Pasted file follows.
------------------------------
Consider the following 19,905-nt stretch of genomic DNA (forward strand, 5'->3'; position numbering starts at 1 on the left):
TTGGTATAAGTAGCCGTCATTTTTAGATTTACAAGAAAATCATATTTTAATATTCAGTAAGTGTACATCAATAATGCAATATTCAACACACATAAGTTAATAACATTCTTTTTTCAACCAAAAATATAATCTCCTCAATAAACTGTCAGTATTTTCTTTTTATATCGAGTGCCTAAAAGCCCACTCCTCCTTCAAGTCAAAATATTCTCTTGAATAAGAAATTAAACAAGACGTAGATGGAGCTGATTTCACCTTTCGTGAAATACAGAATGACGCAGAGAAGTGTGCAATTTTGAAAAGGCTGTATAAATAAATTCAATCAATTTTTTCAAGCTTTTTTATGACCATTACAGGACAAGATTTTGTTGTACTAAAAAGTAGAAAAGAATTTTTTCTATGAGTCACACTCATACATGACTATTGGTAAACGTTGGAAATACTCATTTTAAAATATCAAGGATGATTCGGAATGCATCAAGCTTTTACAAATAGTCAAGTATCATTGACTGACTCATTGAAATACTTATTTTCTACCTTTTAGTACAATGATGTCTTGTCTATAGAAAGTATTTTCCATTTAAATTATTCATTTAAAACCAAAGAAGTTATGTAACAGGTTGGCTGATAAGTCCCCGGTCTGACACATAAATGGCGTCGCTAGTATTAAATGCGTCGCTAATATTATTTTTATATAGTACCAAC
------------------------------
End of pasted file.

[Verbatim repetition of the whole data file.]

Consider the following 19,905-nt stretch of genomic DNA (forward strand, 5'->3'; position numbering starts at 1 on the left):
TTGGTATAAGTAGCCGTCATTTTTAGATTTACAAGAAAATCATATTTTAATATTCAGTAAGTGTACATCAATAATGCAATATTCAACACACATAAGTTAATAACATTCTTTTTTCAACCAAAAATATAATCTCCTCAATAAACTGTCAGTATTTTCTTTTTATATCGAGTGCCTAAAAGCCCACTCCTCCTTCAAGTCAAAATATTCTCTTGAATAAGAAATTAAACAAGACGTAGATGGAGCTGATTTCACCTTTCGTGAAATACAGAATGACGCAGAGAAGTGTGCAATTTTGAAAAGGCTGTATAAATAAATTCAATCAATTTTTTCAAGCTTTTTTATGACCATTACAGGACAAGATTTTGTTGTACTAAAAAGTAGAAAAGAATTTTTTCTATGAGTCACACTCATACATGACTATTGGTAAACGTTGGAAATACTCATTTTAAAATATCAAGGATGATTCGGAATGCATCAAGCTTTTACAAATAGTCAAGTATCATTGACTGACTCATTGAAATACTTATTTTCTACCTTTTAGTACAATGATGTCTTGTCTATAGAAAGTATTTTCCATTTAAATTATTCATTTAAAACCAAAGAAGTTATGTAACAGGTTGGCTGATAAGTCCCCGGTCTGACACATAAATGGCGTCGCTAGTATTAAATGCGTCGCTAATATTATTTTTATATAGTACCAAC